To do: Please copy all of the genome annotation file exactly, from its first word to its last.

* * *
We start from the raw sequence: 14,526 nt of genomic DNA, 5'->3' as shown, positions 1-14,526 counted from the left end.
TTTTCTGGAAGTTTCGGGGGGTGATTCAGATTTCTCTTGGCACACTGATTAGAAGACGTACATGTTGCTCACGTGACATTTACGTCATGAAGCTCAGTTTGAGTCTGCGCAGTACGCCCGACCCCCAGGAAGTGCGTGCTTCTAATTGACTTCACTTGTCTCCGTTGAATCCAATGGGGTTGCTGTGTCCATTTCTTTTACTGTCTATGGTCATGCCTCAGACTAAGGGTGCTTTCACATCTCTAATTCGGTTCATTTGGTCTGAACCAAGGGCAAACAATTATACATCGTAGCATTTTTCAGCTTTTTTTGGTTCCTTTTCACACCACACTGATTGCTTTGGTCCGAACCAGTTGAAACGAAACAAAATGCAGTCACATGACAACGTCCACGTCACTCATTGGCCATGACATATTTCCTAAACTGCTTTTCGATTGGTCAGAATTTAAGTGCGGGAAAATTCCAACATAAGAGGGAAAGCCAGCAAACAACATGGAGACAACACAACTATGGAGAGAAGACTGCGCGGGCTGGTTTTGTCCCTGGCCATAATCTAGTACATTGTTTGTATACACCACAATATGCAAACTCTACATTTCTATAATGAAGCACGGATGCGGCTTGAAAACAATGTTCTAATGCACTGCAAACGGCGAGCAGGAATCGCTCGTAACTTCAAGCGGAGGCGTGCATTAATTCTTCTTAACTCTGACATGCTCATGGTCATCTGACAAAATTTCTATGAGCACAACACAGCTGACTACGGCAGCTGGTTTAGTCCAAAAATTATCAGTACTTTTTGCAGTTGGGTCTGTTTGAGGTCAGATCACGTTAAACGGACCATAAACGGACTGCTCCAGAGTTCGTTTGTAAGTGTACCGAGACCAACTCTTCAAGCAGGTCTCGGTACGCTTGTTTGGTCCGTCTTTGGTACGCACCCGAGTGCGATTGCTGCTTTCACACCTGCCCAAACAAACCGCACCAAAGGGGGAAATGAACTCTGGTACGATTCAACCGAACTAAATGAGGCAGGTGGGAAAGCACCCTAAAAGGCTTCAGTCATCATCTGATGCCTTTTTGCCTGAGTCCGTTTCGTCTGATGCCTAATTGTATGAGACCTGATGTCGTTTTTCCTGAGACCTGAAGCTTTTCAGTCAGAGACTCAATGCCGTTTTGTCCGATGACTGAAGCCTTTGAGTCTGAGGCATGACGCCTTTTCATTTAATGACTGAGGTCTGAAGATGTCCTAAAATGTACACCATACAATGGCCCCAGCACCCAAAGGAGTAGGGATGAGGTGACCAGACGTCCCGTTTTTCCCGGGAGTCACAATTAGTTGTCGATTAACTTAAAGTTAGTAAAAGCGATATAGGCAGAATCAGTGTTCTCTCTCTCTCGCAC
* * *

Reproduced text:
We start from the raw sequence: 14,526 nt of genomic DNA, 5'->3' as shown, positions 1-14,526 counted from the left end.
TTTTCTGGAAGTTTCGGGGGGTGATTCAGATTTCTCTTGGCACACTGATTAGAAGACGTACATGTTGCTCACGTGACATTTACGTCATGAAGCTCAGTTTGAGTCTGCGCAGTACGCCCGACCCCCAGGAAGTGCGTGCTTCTAATTGACTTCACTTGTCTCCGTTGAATCCAATGGGGTTGCTGTGTCCATTTCTTTTACTGTCTATGGTCATGCCTCAGACTAAGGGTGCTTTCACATCTCTAATTCGGTTCATTTGGTCTGAACCAAGGGCAAACAATTATACATCGTAGCATTTTTCAGCTTTTTTTGGTTCCTTTTCACACCACACTGATTGCTTTGGTCCGAACCAGTTGAAACGAAACAAAATGCAGTCACATGACAACGTCCACGTCACTCATTGGCCATGACATATTTCCTAAACTGCTTTTCGATTGGTCAGAATTTAAGTGCGGGAAAATTCCAACATAAGAGGGAAAGCCAGCAAACAACATGGAGACAACACAACTATGGAGAGAAGACTGCGCGGGCTGGTTTTGTCCCTGGCCATAATCTAGTACATTGTTTGTATACACCACAATATGCAAACTCTACATTTCTATAATGAAGCACGGATGCGGCTTGAAAACAATGTTCTAATGCACTGCAAACGGCGAGCAGGAATCGCTCGTAACTTCAAGCGGAGGCGTGCATTAATTCTTCTTAACTCTGACATGCTCATGGTCATCTGACAAAATTTCTATGAGCACAACACAGCTGACTACGGCAGCTGGTTTAGTCCAAAAATTATCAGTACTTTTTGCAGTTGGGTCTGTTTGAGGTCAGATCACGTTAAACGGACCATAAACGGACTGCTCCAGAGTTCGTTTGTAAGTGTACCGAGACCAACTCTTCAAGCAGGTCTCGGTACGCTTGTTTGGTCCGTCTTTGGTACGCACCCGAGTGCGATTGCTGCTTTCACACCTGCCCAAACAAACCGCACCAAAGGGGGAAATGAACTCTGGTACGATTCAACCGAACTAAATGAGGCAGGTGGGAAAGCACCCTAAAAGGCTTCAGTCATCATCTGATGCCTTTTTGCCTGAGTCCGTTTCGTCTGATGCCTAATTGTATGAGACCTGATGTCGTTTTTCCTGAGACCTGAAGCTTTTCAGTCAGAGACTCAATGCCGTTTTGTCCGATGACTGAAGCCTTTGAGTCTGAGGCATGACGCCTTTTCATTTAATGACTGAGGTCTGAAGATGTCCTAAAATGTACACCATACAATGGCCCCAGCACCCAAAGGAGTAGGGATGAGGTGACCAGACGTCCCGTTTTTCCCGGGAGTCACAATTAGTTGTCGATTAACTTAAAGTTAGTAAAAGCGATATAGGCAGAATCAGTGTTCTCTCTCTCTCGCAC